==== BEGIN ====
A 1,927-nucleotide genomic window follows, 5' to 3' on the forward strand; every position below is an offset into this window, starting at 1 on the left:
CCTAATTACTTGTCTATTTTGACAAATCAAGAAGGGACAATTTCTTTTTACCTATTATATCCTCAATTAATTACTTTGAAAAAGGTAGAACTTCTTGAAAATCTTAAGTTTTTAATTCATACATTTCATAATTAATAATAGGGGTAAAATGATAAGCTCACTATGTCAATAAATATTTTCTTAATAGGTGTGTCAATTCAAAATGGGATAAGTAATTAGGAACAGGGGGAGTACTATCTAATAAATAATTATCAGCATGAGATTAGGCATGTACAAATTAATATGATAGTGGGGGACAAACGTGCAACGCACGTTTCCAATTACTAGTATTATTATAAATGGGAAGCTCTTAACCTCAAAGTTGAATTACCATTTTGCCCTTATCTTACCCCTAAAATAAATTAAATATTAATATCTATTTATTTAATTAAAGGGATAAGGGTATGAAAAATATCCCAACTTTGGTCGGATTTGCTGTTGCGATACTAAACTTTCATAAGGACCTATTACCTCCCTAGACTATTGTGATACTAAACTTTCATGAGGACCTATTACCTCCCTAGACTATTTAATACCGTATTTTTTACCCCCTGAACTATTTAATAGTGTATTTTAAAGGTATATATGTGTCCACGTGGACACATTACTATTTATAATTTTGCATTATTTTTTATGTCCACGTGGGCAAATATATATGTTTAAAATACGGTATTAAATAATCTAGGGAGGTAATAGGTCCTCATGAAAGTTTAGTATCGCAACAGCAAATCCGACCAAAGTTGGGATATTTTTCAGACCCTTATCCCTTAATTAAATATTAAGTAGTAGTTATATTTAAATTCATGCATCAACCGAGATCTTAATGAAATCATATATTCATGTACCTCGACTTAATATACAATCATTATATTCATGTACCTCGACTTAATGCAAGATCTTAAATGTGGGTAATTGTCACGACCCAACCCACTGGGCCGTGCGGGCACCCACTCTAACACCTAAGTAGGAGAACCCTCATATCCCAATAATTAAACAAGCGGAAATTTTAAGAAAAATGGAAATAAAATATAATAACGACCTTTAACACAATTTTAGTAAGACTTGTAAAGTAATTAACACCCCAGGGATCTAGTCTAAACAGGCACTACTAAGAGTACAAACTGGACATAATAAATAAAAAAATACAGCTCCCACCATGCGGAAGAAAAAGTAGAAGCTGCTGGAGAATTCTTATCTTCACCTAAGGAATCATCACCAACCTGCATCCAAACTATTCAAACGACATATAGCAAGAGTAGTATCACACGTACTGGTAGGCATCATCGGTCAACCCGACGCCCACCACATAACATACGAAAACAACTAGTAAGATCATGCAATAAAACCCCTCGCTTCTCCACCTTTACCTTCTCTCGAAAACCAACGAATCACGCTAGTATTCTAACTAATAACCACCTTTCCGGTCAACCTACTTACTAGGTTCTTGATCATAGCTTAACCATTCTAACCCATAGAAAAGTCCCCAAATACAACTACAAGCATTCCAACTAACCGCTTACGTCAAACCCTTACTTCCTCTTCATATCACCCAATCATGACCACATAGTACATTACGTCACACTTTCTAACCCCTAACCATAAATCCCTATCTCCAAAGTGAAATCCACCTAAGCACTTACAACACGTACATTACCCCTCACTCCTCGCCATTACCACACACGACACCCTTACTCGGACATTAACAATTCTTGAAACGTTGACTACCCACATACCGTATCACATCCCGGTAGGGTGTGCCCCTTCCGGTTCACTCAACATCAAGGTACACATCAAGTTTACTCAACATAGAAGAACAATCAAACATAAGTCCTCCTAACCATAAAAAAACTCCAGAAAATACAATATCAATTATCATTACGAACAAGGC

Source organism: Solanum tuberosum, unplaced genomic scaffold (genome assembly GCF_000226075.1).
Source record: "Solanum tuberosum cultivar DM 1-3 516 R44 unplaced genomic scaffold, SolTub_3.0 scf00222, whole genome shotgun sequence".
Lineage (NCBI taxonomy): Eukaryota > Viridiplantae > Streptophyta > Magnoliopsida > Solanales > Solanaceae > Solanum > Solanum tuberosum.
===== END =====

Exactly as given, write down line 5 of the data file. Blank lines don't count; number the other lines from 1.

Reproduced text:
Lineage (NCBI taxonomy): Eukaryota > Viridiplantae > Streptophyta > Magnoliopsida > Solanales > Solanaceae > Solanum > Solanum tuberosum.